Bush Names New Armed Forces Secretaries

President Bush says he will nominate New Mexico oilman Colin R. McMillan to be the next secretary of the Navy and, in an unorthodox move, has decided to switch James Roche (search) from his current post as secretary of the Air Force to the equivalent Army job.

Both moves have been widely reported in recent days. The White House made them official Wednesday by announcing that Bush intended to submit the McMillan and Roche nominations to the Senate for confirmation.

Roche, who has served as the top Air Force civilian official since June 1, 2001, would replace Army Secretary Thomas White (search), whom Defense Secretary Donald H. Rumsfeld fired on April 25.

White is due to leave Friday. During the period after White leaves and before Roche is confirmed, the undersecretary of the Army, Les Brownlee, is expected to serve as acting secretary.

White, a Vietnam veteran, became Army secretary May 31, 2001. He ran afoul of Rumsfeld on a number of modernization issues, most notably White's support for the Crusader artillery program, canceled by Rumsfeld. White also was burdened by controversy over his former role as an executive with a subsidiary of Enron Corp., the scandal-ridden energy trading company.

Roche, a former senior executive at defense industry company Northrop Grumman Corp., gained a reputation in the Pentagon as a strong leader and advocate for the kinds of business reforms and military modernization favored by Rumsfeld.

Until his confirmation for the Army job, Roche will remain as Air Force secretary. No one has been nominated as Roche's replacement at the Air Force, but officials said Wednesday that a leading candidate is Barbara McConnell Barrett, a former Federal Aviation Administration official.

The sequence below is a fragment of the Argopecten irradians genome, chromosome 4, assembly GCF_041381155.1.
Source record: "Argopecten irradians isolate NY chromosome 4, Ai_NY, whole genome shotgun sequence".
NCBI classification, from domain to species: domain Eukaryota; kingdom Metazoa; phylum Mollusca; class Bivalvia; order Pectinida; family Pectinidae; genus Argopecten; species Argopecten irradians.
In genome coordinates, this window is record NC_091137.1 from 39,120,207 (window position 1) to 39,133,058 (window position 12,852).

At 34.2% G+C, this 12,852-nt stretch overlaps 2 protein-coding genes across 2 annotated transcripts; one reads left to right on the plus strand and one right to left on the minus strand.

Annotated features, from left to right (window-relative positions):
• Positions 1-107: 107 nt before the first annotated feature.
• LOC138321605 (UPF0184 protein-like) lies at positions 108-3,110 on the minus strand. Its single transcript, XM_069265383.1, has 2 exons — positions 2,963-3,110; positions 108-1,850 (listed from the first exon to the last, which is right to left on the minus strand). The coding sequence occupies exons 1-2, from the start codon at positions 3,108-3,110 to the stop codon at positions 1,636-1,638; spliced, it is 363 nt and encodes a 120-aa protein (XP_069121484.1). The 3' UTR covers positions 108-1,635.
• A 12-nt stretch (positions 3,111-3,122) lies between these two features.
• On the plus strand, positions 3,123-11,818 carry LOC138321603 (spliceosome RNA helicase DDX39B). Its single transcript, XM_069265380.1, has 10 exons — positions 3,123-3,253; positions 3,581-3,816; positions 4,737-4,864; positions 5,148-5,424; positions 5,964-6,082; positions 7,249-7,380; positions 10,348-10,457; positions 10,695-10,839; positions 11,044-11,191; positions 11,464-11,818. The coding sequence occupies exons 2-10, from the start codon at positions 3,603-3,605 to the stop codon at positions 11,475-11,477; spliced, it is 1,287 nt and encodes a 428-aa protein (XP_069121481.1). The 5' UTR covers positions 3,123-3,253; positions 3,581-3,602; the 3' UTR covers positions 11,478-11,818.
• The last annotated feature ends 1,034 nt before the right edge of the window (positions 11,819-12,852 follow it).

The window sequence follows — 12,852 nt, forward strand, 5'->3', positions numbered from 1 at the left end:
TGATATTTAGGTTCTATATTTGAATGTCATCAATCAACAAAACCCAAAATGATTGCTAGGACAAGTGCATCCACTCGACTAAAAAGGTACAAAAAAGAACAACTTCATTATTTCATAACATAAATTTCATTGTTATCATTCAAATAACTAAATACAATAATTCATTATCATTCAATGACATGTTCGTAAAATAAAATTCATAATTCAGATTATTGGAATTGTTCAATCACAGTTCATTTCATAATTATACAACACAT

Before joining Northrop Grumman in 1984, Roche was the Democratic staff director for the Senate Armed Services Committee. He served 23 years in the Navy, retiring with the rank of captain in 1983. He earned a doctorate from the Harvard Graduate School of Business Administration in 1972.

McMillan, 67, of Roswell, N.M., runs Permian Exploration Corp., (search) and was chairman of Bush's New Mexico presidential campaign in 2000. He served in the Marine Corps from 1957-72 and was an assistant defense secretary in the early 1990s when Vice President Dick Cheney was the defense secretary.

McMillan ran unsuccessfully for the Senate in 1994 against Democrat Jeff Bingaman.

The Navy has not had a permanent secretary since Gordon England left in January to become deputy secretary of the new Department of Homeland Security. Hansford T. Johnson has served as acting secretary since Feb. 7. It was not clear Wednesday whether Johnson, a retired Air Force general, will return to his former post as an assistant Navy secretary after McMillan is confirmed by the Senate.

McMillan was born in Texas and graduated from the University of North Carolina. He served in the Marines in active duty from 1957 to 1962, when he switched to the Marine Corps Reserve.